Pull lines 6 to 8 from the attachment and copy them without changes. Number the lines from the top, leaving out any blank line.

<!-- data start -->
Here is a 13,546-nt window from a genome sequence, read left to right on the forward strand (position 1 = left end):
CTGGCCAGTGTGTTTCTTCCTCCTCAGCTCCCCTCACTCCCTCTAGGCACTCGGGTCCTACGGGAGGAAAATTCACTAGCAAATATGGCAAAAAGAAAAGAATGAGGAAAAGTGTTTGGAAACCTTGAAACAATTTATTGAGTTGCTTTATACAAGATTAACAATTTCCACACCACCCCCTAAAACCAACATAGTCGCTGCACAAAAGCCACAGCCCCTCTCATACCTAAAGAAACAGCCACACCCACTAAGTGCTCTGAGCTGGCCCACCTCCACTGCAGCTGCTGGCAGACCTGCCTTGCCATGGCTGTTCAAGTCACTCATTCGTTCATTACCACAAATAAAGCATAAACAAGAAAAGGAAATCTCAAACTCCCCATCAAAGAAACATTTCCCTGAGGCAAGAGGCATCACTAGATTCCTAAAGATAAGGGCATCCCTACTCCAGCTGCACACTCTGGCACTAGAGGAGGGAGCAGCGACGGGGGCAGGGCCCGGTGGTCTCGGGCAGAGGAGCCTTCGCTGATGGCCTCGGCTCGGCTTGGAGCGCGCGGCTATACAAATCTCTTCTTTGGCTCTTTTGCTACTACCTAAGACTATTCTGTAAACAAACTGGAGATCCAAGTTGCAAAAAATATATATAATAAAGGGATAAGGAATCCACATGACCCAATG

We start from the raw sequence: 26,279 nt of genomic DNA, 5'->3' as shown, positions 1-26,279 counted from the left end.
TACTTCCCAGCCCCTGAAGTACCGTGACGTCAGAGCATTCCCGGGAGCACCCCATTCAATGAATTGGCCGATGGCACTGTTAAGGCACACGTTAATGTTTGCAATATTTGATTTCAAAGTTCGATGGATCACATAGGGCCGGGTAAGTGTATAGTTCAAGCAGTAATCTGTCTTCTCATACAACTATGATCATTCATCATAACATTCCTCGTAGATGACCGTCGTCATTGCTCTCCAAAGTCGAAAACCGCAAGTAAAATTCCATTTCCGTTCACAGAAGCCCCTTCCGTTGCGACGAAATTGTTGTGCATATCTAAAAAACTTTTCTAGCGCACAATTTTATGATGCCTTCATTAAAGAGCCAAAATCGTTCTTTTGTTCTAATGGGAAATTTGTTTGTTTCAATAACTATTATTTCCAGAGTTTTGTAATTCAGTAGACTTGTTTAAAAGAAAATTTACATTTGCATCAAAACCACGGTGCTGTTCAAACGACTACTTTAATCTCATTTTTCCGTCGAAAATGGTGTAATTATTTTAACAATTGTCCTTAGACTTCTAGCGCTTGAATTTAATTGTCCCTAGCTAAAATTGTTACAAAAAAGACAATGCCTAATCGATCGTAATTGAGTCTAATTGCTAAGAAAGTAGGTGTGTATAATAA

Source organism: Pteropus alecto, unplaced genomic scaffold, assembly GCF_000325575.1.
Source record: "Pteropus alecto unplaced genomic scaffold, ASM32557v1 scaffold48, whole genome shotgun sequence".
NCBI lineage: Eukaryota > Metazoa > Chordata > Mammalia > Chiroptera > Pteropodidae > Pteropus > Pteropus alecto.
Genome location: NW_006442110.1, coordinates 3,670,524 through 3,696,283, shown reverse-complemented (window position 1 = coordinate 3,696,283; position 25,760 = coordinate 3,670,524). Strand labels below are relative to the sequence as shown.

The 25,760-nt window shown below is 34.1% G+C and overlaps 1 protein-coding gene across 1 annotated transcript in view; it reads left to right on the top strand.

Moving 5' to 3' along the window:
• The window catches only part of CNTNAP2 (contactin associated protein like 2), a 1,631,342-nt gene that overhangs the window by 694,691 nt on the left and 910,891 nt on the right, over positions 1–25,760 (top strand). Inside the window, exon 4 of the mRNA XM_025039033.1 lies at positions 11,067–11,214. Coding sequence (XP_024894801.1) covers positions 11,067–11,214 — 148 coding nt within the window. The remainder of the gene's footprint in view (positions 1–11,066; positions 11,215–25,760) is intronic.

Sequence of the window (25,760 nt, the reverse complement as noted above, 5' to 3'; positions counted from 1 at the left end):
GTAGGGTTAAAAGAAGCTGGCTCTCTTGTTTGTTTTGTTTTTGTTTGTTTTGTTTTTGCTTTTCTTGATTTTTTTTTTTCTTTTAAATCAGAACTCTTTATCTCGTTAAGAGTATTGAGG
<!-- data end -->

Source record: "Pteropus alecto unplaced genomic scaffold, ASM32557v1 scaffold48, whole genome shotgun sequence".
NCBI lineage: Eukaryota > Metazoa > Chordata > Mammalia > Chiroptera > Pteropodidae > Pteropus > Pteropus alecto.
Genome location: NW_006442110.1, coordinates 3,670,524 through 3,696,283, shown reverse-complemented (window position 1 = coordinate 3,696,283; position 25,760 = coordinate 3,670,524). Strand labels below are relative to the sequence as shown.